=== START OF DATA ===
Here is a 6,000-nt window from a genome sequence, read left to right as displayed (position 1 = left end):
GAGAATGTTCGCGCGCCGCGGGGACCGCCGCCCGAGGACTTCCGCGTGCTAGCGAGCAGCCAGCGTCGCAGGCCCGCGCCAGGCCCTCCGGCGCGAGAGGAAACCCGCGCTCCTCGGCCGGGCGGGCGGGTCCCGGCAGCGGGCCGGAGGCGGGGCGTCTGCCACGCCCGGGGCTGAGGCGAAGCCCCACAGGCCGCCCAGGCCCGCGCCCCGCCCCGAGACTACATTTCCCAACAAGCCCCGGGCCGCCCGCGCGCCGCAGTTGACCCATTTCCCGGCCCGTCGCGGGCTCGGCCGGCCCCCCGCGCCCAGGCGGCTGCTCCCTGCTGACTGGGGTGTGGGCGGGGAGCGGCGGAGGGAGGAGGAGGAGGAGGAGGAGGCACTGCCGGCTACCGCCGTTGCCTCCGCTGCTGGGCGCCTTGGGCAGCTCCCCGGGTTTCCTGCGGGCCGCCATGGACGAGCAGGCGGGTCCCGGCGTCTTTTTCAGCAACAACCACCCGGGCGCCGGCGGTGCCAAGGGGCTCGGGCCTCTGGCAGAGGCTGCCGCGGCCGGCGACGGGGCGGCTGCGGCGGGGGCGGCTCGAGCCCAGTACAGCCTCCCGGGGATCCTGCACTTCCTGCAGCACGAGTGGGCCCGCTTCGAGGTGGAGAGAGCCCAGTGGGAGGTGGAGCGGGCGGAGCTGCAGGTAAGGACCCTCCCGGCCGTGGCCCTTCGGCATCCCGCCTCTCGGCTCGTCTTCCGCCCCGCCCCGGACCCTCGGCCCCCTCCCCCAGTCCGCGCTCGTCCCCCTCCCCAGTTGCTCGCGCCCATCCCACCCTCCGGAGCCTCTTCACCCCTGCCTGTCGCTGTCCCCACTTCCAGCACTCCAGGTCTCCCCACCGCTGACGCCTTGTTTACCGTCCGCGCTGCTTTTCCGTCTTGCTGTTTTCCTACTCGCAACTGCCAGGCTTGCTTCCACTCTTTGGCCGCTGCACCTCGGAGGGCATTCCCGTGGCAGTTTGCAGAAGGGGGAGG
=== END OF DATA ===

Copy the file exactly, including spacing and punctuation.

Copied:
Here is a 6,000-nt window from a genome sequence, read left to right as displayed (position 1 = left end):
GAGAATGTTCGCGCGCCGCGGGGACCGCCGCCCGAGGACTTCCGCGTGCTAGCGAGCAGCCAGCGTCGCAGGCCCGCGCCAGGCCCTCCGGCGCGAGAGGAAACCCGCGCTCCTCGGCCGGGCGGGCGGGTCCCGGCAGCGGGCCGGAGGCGGGGCGTCTGCCACGCCCGGGGCTGAGGCGAAGCCCCACAGGCCGCCCAGGCCCGCGCCCCGCCCCGAGACTACATTTCCCAACAAGCCCCGGGCCGCCCGCGCGCCGCAGTTGACCCATTTCCCGGCCCGTCGCGGGCTCGGCCGGCCCCCCGCGCCCAGGCGGCTGCTCCCTGCTGACTGGGGTGTGGGCGGGGAGCGGCGGAGGGAGGAGGAGGAGGAGGAGGAGGCACTGCCGGCTACCGCCGTTGCCTCCGCTGCTGGGCGCCTTGGGCAGCTCCCCGGGTTTCCTGCGGGCCGCCATGGACGAGCAGGCGGGTCCCGGCGTCTTTTTCAGCAACAACCACCCGGGCGCCGGCGGTGCCAAGGGGCTCGGGCCTCTGGCAGAGGCTGCCGCGGCCGGCGACGGGGCGGCTGCGGCGGGGGCGGCTCGAGCCCAGTACAGCCTCCCGGGGATCCTGCACTTCCTGCAGCACGAGTGGGCCCGCTTCGAGGTGGAGAGAGCCCAGTGGGAGGTGGAGCGGGCGGAGCTGCAGGTAAGGACCCTCCCGGCCGTGGCCCTTCGGCATCCCGCCTCTCGGCTCGTCTTCCGCCCCGCCCCGGACCCTCGGCCCCCTCCCCCAGTCCGCGCTCGTCCCCCTCCCCAGTTGCTCGCGCCCATCCCACCCTCCGGAGCCTCTTCACCCCTGCCTGTCGCTGTCCCCACTTCCAGCACTCCAGGTCTCCCCACCGCTGACGCCTTGTTTACCGTCCGCGCTGCTTTTCCGTCTTGCTGTTTTCCTACTCGCAACTGCCAGGCTTGCTTCCACTCTTTGGCCGCTGCACCTCGGAGGGCATTCCCGTGGCAGTTTGCAGAAGGGGGAGG